It may sound like the fever dream of a weapons designer, or the result of a video game cheat code, but the RADBO vehicle — short for Recovery of Airbase Denied by Ordnance — is very real, developed by the Air Force to clear unexploded bombs from runways, and modified and tested with help from Army officials at Alabama's Redstone Arsenal.

Fifteen of the reimagined Cougar mine-resistant ambush-protected vehicles, including the prototype, could be ready by early fiscal year 2017, program officials said. The vehicle, and its aftermarket add-ons, will allow for the safer, faster disposal of runway-blocking ordnance — a requirement identified by Air Force Central Command.

The vehicle, or related spinoffs, could find a home with other services, as well. Here's what you need to know:

1. IED-zapping. The RADBO's Zeus III laser allows the operator to trigger an unexploded bomb from up to 300 meters away, said Air Force Col. Jeffry Gates, senior materiel leader for the support element and vehicles division at the Air Force's Agile Combat Support Directorate. The attached Interrogation Arm/claw combo can clear up to 50 pounds of debris, according to an Army release, helping speed the process.

The 15-vehicle procurement, plus research and development costs, comes to $42 million, Gates said.

2. One-stop shopping. Current ordnance-clearing methods can involve crews attempting to trigger explosives via kinetic energy, Gates said — in other words, shooting at them with a vehicle-mounted .50-caliber weapon, or similar. When the ordnance doesn't explode, a remote-control loader is called in to get the dangerous device off the runway to be dealt with later by bomb-disposal teams.

RADBO's bomb-clearance method is "a lot more reliable than having a bullet bounce off it," Gates said — a fact he expects to be demonstrated in operational testing this summer.

A Recovery of Airbase Denied by Ordnance, or RADBO, prototype is shown during a testing phase in February at Redstone Arsenal, Alabama.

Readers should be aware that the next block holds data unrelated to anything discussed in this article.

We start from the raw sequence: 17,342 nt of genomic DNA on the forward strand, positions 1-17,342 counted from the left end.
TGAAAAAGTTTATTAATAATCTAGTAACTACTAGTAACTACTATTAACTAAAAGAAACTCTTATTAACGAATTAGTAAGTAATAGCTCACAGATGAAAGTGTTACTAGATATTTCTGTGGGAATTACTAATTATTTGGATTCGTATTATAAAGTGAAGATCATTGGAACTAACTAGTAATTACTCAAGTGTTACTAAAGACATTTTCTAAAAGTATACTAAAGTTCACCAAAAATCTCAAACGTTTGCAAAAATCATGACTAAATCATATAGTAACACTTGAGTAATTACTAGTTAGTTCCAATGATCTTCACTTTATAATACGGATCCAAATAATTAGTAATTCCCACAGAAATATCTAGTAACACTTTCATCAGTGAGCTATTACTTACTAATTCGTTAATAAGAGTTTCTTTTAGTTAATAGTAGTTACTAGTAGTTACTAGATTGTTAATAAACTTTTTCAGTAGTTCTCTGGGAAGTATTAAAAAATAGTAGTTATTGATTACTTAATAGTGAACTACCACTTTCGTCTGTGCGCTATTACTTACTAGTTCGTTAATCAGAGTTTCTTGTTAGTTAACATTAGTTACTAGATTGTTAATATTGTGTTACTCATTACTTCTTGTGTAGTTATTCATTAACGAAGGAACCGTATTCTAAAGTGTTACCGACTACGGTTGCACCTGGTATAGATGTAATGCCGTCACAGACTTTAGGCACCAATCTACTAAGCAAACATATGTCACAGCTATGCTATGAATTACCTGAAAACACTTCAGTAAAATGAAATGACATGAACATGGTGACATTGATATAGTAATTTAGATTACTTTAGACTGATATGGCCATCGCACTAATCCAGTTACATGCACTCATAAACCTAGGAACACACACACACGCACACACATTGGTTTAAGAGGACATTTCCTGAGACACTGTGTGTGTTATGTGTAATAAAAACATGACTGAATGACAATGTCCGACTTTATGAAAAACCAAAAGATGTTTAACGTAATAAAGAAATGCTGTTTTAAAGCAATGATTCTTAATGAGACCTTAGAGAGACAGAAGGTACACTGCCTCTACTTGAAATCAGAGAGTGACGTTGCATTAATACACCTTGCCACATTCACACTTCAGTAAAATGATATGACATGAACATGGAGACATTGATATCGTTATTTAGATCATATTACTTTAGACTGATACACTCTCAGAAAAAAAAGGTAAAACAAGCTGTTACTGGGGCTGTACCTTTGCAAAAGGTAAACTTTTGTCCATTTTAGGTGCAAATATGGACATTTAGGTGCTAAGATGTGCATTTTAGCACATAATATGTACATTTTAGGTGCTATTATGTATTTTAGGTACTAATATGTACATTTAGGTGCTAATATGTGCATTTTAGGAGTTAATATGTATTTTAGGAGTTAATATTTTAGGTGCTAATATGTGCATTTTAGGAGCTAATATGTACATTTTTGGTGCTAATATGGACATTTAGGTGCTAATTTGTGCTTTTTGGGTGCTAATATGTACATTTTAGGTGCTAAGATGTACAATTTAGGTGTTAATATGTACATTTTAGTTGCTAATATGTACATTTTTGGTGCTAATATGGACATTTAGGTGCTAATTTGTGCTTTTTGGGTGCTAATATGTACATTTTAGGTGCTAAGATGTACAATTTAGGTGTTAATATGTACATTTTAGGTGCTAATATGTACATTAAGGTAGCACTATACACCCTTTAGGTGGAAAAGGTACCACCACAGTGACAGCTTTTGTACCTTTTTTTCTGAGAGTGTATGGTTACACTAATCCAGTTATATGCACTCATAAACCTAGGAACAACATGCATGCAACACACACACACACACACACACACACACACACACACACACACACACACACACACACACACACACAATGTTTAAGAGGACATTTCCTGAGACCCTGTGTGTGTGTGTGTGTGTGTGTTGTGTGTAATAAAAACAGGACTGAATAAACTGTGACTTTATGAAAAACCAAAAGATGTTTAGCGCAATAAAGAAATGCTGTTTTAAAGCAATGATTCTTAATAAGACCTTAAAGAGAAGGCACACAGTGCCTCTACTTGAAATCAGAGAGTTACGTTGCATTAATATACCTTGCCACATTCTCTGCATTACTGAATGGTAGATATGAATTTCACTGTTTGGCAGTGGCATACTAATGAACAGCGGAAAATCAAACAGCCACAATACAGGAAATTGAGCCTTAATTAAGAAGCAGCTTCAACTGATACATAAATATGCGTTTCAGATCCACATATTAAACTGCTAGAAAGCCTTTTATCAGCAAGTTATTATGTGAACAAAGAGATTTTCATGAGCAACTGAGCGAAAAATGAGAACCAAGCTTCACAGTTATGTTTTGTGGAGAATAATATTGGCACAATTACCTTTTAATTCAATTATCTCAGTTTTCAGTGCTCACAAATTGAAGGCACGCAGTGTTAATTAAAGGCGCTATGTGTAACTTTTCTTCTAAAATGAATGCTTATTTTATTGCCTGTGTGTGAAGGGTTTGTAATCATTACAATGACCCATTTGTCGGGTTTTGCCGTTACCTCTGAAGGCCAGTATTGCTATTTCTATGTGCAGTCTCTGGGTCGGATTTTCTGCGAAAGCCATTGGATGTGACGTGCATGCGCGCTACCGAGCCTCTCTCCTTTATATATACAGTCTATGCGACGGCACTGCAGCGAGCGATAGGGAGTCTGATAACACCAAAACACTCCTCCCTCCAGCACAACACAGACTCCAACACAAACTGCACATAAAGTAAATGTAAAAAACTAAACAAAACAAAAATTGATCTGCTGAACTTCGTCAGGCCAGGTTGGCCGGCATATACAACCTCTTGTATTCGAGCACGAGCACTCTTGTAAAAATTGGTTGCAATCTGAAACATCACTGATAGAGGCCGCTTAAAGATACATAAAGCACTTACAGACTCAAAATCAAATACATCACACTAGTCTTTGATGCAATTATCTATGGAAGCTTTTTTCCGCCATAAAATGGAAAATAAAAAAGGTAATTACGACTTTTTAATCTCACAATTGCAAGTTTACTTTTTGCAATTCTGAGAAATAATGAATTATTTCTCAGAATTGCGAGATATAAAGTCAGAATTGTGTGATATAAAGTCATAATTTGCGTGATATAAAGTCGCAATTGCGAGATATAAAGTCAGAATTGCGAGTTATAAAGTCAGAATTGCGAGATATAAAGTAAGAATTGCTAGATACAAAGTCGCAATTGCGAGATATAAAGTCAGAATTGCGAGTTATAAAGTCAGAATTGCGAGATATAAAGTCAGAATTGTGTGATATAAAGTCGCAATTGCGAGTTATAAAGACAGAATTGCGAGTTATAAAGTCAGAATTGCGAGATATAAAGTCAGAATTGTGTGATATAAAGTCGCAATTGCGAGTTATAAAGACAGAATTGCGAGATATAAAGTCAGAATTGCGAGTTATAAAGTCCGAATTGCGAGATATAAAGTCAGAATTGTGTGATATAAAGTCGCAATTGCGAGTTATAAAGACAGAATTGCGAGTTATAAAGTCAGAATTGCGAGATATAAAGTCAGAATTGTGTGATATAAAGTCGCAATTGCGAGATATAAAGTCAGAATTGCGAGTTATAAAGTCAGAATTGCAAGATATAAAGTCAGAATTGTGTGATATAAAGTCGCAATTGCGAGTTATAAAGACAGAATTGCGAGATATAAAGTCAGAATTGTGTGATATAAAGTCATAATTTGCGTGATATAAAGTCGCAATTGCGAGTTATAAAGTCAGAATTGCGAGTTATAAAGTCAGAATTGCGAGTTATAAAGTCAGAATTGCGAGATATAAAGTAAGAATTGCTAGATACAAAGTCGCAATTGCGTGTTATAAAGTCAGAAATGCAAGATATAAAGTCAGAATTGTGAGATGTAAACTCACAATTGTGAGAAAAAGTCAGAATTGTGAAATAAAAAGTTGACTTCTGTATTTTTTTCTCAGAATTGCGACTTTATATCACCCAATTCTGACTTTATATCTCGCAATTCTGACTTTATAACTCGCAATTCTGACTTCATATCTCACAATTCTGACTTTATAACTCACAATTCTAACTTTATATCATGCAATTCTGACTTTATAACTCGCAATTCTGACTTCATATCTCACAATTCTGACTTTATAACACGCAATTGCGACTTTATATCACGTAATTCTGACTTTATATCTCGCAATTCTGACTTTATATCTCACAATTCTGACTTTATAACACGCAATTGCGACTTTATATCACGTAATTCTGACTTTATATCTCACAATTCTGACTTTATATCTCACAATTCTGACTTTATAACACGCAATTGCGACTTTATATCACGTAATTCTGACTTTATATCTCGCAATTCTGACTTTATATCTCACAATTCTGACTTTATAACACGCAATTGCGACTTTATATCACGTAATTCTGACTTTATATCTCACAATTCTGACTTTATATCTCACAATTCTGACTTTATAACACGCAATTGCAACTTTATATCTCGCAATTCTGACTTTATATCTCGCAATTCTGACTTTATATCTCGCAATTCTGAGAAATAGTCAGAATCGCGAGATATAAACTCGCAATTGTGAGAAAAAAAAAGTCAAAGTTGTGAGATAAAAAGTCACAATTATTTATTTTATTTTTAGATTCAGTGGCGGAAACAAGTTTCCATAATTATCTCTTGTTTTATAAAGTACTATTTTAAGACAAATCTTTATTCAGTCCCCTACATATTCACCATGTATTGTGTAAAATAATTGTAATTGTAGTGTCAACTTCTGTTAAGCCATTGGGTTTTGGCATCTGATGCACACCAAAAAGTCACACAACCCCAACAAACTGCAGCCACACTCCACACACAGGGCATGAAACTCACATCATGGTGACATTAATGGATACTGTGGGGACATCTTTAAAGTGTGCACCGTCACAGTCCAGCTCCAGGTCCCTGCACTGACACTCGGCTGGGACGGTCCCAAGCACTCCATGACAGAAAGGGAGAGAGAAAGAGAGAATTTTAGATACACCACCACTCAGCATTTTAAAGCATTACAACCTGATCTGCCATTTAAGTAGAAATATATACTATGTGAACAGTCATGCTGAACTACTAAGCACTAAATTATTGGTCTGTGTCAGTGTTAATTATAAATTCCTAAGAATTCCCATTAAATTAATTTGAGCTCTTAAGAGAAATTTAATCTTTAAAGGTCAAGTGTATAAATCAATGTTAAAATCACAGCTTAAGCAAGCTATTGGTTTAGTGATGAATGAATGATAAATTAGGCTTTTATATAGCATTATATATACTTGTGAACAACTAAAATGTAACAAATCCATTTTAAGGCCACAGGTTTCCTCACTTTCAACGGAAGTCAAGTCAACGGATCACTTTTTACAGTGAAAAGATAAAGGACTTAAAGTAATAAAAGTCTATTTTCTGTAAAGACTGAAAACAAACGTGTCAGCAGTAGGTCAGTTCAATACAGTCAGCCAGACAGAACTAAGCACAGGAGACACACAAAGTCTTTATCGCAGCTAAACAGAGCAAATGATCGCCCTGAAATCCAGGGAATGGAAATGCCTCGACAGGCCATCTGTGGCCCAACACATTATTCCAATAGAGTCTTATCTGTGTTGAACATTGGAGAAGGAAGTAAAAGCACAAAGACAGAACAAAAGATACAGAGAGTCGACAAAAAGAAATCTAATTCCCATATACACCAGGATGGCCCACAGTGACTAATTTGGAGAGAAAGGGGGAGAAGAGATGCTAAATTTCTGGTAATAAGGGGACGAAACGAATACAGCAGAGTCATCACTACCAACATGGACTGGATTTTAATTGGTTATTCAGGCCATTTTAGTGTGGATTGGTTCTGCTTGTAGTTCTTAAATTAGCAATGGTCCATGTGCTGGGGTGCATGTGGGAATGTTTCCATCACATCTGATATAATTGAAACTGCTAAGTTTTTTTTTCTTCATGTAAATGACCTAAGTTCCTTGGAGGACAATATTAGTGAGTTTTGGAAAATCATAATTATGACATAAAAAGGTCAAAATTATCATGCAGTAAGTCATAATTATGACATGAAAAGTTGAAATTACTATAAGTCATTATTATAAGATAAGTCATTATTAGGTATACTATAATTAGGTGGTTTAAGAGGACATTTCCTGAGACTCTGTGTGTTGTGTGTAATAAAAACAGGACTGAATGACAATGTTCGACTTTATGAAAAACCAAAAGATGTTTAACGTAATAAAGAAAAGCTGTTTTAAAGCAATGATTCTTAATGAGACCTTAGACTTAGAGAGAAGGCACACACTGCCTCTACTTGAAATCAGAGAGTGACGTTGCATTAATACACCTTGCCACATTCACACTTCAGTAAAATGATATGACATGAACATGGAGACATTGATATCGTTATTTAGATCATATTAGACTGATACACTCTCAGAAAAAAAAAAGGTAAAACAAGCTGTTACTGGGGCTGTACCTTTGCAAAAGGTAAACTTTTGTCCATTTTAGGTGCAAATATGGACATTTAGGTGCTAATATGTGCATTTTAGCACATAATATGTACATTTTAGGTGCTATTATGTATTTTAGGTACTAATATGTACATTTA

Photo Credit: Army

3. Clearance while covered. RADBO's design protects its users while increasing their hit rate, Gates said. Instead of manning a .50-cal weapon, the crew member operating the vehicle's laser is enclosed, lining up his shot with a camera that offers visual- and infrared-spectrum capabilities.

It comes with a targeting laser to help guide the final blast, and it's all operated via an interface that's "nearly identical to the PlayStation 4," Gates said.

4. Redstone research. The RADBO began testing at Redstone in January 2013, Army and Air Force officials said. A recent road-course test put it through 1,000 miles of driving over potholes, rough terrain and other obstacles.

The testing is designed to "make sure the product we built is durable," said Steven Colvin, Prototype Integration Facility manager with the Army Aviation and Missile Research Development and Engineering Center. "Nothing's going to break. Nothing's going to crack."

Gates was quick to point out that operators won't be running and gunning with the laser — the tests were designed to ensure the weapon would work after being knocked around by off-roading. In fact, RADBO's ability to zap without moving may be its strongest selling point.

"Once you have an idea where these targets are ... you can sit in one location and pretty much cook off dozens of these without even having to move the vehicle, without having to get out of the vehicle," Gates said. "I think that'll be a huge savings in time."

5. Other uses? Neither Gates nor Colvin were aware of plans from Army or other services to acquire the vehicle, although both pointed out the need for bomb clearance continues across the military.

"I'm sure that once news of this proliferates more, there will be a lot more interest," Gates said. "The greater safety that it provides our airmen, I'm sure it'll be the same for soldiers and sailors, and folks will be much more interested in using a similar system."

Kevin Lilley is the features editor of Military Times.

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